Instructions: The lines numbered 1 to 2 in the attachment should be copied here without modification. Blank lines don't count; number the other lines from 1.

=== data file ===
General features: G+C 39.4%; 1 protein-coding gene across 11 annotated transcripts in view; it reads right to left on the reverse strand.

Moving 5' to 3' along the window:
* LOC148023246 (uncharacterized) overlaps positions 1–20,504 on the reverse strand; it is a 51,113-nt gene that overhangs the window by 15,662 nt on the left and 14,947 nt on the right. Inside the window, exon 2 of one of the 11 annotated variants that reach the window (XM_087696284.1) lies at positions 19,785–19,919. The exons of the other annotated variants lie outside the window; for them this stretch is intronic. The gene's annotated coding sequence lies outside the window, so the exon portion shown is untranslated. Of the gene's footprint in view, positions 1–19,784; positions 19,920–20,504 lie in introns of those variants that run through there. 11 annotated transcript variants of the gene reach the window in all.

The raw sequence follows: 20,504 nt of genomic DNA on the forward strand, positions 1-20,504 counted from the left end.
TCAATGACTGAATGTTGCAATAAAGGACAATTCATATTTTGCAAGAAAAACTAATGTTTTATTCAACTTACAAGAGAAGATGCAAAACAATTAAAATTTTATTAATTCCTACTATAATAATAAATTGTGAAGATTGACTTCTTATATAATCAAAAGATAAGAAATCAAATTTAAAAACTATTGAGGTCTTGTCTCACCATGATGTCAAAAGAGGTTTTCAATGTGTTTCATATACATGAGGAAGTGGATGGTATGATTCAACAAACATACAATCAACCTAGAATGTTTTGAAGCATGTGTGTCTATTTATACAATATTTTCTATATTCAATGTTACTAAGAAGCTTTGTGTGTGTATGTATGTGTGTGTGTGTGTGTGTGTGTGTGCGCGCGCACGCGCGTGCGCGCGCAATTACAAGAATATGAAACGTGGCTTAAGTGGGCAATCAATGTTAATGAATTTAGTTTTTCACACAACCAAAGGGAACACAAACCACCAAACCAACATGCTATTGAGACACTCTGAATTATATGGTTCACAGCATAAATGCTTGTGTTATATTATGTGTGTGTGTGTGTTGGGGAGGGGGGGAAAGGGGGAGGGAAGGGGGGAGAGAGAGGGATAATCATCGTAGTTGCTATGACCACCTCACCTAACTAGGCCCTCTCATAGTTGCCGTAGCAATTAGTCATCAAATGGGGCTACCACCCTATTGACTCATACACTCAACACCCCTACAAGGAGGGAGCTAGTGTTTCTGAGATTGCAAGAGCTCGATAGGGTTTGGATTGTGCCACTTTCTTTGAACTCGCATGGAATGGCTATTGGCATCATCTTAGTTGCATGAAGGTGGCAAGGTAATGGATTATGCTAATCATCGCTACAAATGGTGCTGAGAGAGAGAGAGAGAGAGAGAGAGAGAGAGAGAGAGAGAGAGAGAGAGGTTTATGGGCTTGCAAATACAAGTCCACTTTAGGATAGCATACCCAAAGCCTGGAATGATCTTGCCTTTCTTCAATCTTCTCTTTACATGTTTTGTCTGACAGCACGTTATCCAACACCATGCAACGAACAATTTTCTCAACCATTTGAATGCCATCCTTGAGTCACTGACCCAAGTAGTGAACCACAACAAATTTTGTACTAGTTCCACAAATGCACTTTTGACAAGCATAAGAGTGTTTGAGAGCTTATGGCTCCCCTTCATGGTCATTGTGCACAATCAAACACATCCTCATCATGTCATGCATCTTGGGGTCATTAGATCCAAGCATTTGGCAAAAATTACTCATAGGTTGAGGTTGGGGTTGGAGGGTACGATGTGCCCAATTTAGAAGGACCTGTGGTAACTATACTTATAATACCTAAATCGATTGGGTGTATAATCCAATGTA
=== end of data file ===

General features: G+C 39.4%; 1 protein-coding gene across 11 annotated transcripts in view; it reads right to left on the reverse strand.

Moving 5' to 3' along the window: